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Posted on September 25 at 10:05 a.m.
Recumbent bikes are only hard to see if you are texting, fiddling with the radio, or gabbing with your brother, and if you are not focusing on the road as you should be by all state laws. O'Neill was `lit up like a Christmas Tree' according to the riders with him; it was around dusk.
Being anywhere on the road is dangerous because auto drivers are so incredibly careless. The real action needs to be taken by auto drivers to obey the law.
Recumbent bikes hold all the speed records in cycling. They were banned from standard racing by the UCI by a weird decision in 1934. But the simple fact is: they are better, more efficient bikes than the `bend-over' bikes.
On Truck-Bicycle Death Charges Filed
Posted on September 25 at 8:57 a.m.
atomic_state… ``Obviously, I don't know whether this common cyclists' perversity…''
1)It is not common, the great majority of cyclists stay to the right of the fog line.
2)It is not a perversity. There are often parked cars, dumped car parts, trash, bottles, etc at the side if the road, usually left there by auto drivers. Sometimes it is necessary for cyclists to swerve around that trash.
3)Indeed in the picture of O'Neill riding, there might well have been a parked car or trash just ahead of the field of view portrayed in the photo.
4)There is no law requiring cyclists stay to the right of the fog line.
atomic_state said: ``But why the mania of so many spandex-clads to claim the auto lane? Get over yourselves before you get killed! Let your superhero outfits be your vain statement, and don't test your invulnerability. Needlessly annoying motorists is no way to inspire careful driving by them. How would you like it if motorists pulled to the right and drove 5 mph, causing YOU to hit the brakes?''
1)There is no mania, that is just exaggeration on your part, and all sorts of anxiety and prejudice is revealed by your screed.
2)Cars pull over in front of cyclists *all the time*. The most frequent case is to turn into driveways on the right of the roadway, and quite frequently I slow down and wait for them. Both cyclists and cars must make adjustments to get along.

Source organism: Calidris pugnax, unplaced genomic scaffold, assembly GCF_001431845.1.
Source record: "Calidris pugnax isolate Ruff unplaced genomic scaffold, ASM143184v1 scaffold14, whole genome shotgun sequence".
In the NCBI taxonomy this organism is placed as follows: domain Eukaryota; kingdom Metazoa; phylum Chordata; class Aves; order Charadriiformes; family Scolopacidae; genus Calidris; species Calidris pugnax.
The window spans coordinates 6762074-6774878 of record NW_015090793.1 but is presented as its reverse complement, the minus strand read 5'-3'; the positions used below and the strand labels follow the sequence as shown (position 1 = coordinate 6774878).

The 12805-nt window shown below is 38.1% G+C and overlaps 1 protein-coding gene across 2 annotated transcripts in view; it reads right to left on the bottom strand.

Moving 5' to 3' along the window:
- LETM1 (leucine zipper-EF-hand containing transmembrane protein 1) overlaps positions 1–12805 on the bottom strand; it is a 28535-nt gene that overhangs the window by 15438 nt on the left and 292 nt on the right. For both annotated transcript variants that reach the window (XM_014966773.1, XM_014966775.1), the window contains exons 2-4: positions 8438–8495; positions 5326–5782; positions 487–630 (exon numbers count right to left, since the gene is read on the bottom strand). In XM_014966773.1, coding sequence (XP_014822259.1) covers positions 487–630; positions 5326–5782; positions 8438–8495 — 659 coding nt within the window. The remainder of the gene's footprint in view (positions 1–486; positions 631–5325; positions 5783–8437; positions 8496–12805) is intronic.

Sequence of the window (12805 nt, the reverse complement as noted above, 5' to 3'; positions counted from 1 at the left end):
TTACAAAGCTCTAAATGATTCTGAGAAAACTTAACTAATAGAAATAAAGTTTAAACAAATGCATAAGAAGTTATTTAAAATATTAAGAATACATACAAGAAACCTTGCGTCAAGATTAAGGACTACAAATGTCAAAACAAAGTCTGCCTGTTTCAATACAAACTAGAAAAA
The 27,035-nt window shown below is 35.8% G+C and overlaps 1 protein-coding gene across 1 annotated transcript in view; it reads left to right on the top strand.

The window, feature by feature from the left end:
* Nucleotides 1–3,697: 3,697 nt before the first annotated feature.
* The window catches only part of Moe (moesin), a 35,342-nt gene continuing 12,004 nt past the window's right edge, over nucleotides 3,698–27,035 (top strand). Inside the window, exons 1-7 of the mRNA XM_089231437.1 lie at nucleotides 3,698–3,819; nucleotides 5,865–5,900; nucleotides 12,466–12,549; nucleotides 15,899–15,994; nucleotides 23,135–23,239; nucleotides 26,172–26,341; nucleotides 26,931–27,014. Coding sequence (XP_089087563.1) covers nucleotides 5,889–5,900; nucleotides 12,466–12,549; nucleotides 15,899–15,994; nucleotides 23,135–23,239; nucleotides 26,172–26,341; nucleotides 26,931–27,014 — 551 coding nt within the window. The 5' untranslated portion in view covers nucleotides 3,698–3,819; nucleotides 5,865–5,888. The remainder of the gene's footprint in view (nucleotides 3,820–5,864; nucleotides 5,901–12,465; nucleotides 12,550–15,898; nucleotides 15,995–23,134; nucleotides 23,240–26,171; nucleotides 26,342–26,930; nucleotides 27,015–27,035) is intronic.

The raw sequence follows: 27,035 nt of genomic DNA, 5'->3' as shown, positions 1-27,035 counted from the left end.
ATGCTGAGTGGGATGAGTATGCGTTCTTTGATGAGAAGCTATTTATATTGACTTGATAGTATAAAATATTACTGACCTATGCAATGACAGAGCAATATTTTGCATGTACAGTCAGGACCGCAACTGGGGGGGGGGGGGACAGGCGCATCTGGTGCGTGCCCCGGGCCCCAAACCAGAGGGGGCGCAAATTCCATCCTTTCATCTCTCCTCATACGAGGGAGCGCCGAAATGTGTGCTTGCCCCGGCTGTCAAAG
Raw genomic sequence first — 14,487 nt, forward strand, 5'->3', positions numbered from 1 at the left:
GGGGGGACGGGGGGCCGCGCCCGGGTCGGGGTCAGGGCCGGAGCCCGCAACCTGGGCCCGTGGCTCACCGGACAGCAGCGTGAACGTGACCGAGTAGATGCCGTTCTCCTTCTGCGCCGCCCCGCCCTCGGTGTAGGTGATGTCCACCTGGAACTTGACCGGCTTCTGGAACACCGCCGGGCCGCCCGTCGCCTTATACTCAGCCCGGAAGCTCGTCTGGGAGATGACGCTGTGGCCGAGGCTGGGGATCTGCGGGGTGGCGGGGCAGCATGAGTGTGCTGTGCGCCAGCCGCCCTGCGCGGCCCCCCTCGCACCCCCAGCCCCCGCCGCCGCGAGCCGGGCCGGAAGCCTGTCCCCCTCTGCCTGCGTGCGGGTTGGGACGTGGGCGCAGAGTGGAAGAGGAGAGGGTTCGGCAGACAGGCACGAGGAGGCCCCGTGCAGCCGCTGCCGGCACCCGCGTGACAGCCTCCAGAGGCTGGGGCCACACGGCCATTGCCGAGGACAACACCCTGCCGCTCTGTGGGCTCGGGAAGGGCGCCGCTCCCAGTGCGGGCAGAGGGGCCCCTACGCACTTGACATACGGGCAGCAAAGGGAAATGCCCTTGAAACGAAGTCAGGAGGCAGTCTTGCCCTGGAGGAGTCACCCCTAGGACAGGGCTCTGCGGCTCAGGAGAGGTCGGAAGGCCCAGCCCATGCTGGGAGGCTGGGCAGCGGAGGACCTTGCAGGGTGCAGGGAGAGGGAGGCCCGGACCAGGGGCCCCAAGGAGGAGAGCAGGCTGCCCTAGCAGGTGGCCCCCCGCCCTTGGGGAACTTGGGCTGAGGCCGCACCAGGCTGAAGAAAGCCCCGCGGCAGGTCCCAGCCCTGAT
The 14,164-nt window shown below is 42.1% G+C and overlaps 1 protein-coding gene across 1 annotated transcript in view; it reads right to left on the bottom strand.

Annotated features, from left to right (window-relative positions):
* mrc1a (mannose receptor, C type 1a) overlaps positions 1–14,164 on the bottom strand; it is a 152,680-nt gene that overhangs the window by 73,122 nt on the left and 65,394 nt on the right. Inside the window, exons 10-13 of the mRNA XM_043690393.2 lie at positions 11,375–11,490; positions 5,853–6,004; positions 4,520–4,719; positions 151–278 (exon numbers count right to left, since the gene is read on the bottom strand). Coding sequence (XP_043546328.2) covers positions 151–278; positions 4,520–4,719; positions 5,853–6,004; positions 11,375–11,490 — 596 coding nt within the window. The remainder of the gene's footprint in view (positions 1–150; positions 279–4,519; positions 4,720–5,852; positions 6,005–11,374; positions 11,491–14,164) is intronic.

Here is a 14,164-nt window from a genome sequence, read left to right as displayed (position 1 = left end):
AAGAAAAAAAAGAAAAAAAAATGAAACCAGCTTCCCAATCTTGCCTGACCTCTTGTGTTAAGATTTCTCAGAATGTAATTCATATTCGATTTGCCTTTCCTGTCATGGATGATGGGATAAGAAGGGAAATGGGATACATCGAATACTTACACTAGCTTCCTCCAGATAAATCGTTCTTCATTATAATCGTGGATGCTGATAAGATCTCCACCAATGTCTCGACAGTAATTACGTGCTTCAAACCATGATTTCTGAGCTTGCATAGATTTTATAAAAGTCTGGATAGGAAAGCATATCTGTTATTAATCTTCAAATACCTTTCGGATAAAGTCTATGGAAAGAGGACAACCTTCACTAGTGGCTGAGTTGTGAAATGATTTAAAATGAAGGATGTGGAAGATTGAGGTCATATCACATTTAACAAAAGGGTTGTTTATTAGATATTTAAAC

Posted on September 24 at 12:24 p.m.
Foxen Canyon road is not narrow. I've ridden and driven it many times, plenty of room, much more than the 154, although not 4 lanes like the 101.
AutoCoalition makes up facts and statistics, it is as simple as that. I doubt AutoCoalition favors the proposition that auto drivers should obey the law.
Posted on September 23 at 1:33 p.m.
Fewer than 1% of the words AutoCoalition writes are accurate, and 0% our our policy should be based on his viewpoints.
It is time for a statewide initiative that taxes all vehicles based on a combination of their pollution and road damage contributions, using modern GPS tracking.
On Pedaling Safely in Our Communities
Posted on September 2 at 6:55 p.m.
I have no knowledge or opinion about supposed Marxists that some of the commentators are hysterically shrieking about. But your panic and hyperventilating sure convinces me you are not the kind of steady minds that are needed to do oil extraction right in Santa Barbara County.
I wasn't talking about water rights. Most people (although by no means all) in our County get their water & sanitation & electricity from public utilities. Not that public utilities are perfect, but they sure don't go hysterical and imagine Marxists under every bed if someone disagrees with them.
Sure, I'd prefer that gas & oil exploration & production be in the private sector. It just so happens that the gas & oil private sector behaved deplorably in Santa Barbara County. That was there free choice.
Don't ever hear an apology or acceptance of responsibility from the private gas & oil sector for the 1969 blowout. Even though the workers on Platform A said they were told to cut corners.
All we here is, `that was a long time ago, forget it.' Well, even Tex Watson and Patricia Krenwinkel, criminals from 1969, try to apologize and accept responsibility, but want everyone to forget their crime. Thank goodness they are kept in jail.